2) Age

On admission, the average age of our patients was 7 years 5 months. Our results were similar to those of Kari et al. in Saudi Arabia but below the average reported by Moyen et al. who found 10 years and 8 months [11] [12]. According to the literature, NIS can occur at any age, but most often begins between 2 and 7 years of age, often after an infectious or allergic trigger [8]. The age of patients seems to be older in African countries, probably because it is rare to diagnose congenital and infantile nephrotic syndromes in sub-Saharan Africa [13]

3) Sex

Boys were more affected than girls in our study (sex-ratio = 2.22). This male preponderance had been reported in previous studies in Africa [9] [13] [14]. No reason had been advanced in the literature to explain this male predominance. The sex ratio was in most studies and depending on the geographical location between 1 (absence of male preponderance) and 3.8 (overwhelming majority of boys) [9] [13] [14]. The male preponderance tends to vanish as adolescence approaches [9] [14]. The majority of our patients lived in rural areas (54%), so it would be interesting to look for an interaction between SN and climatic factors and the use of pesticides or other products used in field work. The consultation delay was particularly long in our study because of cultural beliefs, poverty and ignorance [13].

4) Clinical data

In our study, edema was present in all patients; it was generalized in 91%. This state would be mainly due to the long delay of medical consultation. Arterial hypertension (HTA) due to stimulation of the renin-angiotensin-aldosterone (RAA) system was very common in our series (36%). Our results were similar to those noted in African studies [6] [15]. A Chinese study had shown a link between an age greater than 8 years at the onset of nephrotic syndromes and a high risk of hypertension and hematuria [16]. In our context, the complications would be mainly linked to the delay in diagnosis and adequate management [13] [10] [17].

5) Biological data

In our series, the average proteinuria was particularly massive (greater than 100 mg/kg/24h) and the excessive hypoalbuminuria (albuminemia < 20 g/l). These two phenomena were associated with severe malnutrition constituting a factor of poor prognosis on the evolution of the nephrotic syndromes towards corticodependency or corticoresistance [3] [18]. Parasitic (malaria) and bacterial (respiratory and urinary) infections were very frequent. During the NS, the urinary leakage of immunoglobulins (useful in the defense against microbes) leads to an immune deficiency with a significant increase in the risk of infections responsible for recurrences in patients in remission and an inadequate response to corticosteroid therapy [19] [20]. Anemia and malnutrition were frequently observed in our patients. Their origin could be multifactorial, linked to significant urinary losses of EPO and transferrin but also to a deficiency in vitamins and trace elements which requires supplementation (vitamin D, zinc, iron) and an adapted diet [21] [22].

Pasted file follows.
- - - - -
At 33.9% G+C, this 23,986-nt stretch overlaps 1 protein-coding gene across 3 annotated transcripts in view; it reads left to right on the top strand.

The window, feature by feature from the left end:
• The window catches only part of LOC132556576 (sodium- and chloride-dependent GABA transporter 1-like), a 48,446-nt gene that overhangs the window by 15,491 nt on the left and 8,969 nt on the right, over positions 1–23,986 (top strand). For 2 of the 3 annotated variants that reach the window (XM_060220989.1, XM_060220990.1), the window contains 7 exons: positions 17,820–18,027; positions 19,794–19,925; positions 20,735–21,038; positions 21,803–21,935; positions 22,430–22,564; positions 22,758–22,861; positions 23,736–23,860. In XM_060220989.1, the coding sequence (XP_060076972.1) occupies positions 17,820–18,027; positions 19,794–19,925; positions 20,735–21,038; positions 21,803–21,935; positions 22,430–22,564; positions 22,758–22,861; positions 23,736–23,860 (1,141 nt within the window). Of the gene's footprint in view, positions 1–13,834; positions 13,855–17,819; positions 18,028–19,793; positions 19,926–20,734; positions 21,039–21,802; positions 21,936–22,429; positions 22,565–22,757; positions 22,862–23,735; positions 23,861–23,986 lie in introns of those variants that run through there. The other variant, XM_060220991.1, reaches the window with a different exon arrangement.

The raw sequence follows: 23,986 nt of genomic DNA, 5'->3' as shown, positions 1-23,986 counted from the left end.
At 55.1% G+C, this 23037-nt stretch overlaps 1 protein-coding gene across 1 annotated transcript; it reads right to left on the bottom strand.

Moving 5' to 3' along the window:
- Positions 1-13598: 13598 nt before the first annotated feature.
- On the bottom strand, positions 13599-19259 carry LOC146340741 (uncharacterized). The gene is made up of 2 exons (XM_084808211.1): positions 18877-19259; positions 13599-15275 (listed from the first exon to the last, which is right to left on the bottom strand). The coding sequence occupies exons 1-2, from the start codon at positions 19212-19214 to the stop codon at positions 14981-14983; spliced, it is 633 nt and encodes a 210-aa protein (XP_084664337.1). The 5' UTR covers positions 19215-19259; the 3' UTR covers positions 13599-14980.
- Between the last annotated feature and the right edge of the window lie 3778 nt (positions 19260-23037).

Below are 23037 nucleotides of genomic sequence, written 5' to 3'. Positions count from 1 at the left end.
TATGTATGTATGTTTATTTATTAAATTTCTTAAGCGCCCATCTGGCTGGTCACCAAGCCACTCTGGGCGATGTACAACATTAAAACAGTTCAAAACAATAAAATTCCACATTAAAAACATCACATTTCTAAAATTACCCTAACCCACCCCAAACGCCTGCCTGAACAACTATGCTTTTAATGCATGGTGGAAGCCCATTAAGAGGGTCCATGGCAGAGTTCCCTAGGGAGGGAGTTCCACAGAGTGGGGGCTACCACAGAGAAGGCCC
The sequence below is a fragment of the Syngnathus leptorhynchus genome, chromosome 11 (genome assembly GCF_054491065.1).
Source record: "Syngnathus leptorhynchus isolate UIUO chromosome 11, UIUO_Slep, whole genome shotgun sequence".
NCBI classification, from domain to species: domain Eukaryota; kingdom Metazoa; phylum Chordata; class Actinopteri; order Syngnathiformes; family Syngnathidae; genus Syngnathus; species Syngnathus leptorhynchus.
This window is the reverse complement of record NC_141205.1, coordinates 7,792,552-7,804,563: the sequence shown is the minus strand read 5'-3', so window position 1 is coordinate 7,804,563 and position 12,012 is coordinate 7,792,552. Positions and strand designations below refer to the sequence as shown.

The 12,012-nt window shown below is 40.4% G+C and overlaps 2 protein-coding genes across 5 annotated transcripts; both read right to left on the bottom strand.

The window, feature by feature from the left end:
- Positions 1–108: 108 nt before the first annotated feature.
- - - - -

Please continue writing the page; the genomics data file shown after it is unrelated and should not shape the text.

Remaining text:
No kidney biopsy was performed in our patients. Renal biopsy (RPB) allows the precise identification of renal lesions and their nosological classification, the assessment of signs of severity, and the evaluation of the importance of chronic lesions [23].

6) Therapeutic and evolutionary aspects

The pathophysiological consequences of the nephrotic syndrome such as hypovolemia, acute renal failure, edema, hypercoagulation and infections were treated symptomatically according to the recommendations of the literature [3] [8]. In our study, the symptomatic treatments combined sodium restriction, a diet low in fast sugars, vitamin-calcium supplementation, anticoagulation in the event of a proven risk and, exceptionally, albumin infusions. Diuretics were prescribed with caution in patients with signs of intolerance or for the treatment of hypertension.

Corticosteroid therapy was the cornerstone of the management of our patients. It had achieved complete remission in 67% of patients. Relapses were observed in 6% of steroid-sensitive patients. These rates were lower than those reported by most African authors [13]. According to several authors, corticosteroid resistance is the main factor in the poor prognosis of NIS [10] [19] [24]. In our context marked by the poverty of the populations and the technical platform, non-compliance and delay in treatment had also been cited as one of the major causes of therapeutic failure in the event of idiopathic nephrotic syndrome [1] [25]. Despite several advances in pathophysiology, NIS remains a complex disease that requires new therapeutic approaches adapted to local contexts.

5. Conclusions

NIS is a common condition in pediatrics. The majority of cases occur in school-aged children. Edema was the main clinical manifestation. It was generally associated with hypertension and hematuria. The course under corticosteroid therapy was marked by complete remission in the majority of cases. Relapses were not uncommon (11%). Cyclophosphamide had been used in a patient with corticosteroid-resistant nephrotic syndromes.

For optimum management, the treatment must be adapted according to the clinical presentation, the histopathology and the socio-economic conditions of the children.

Conflicts of Interest

The authors declare no conflicts of interest.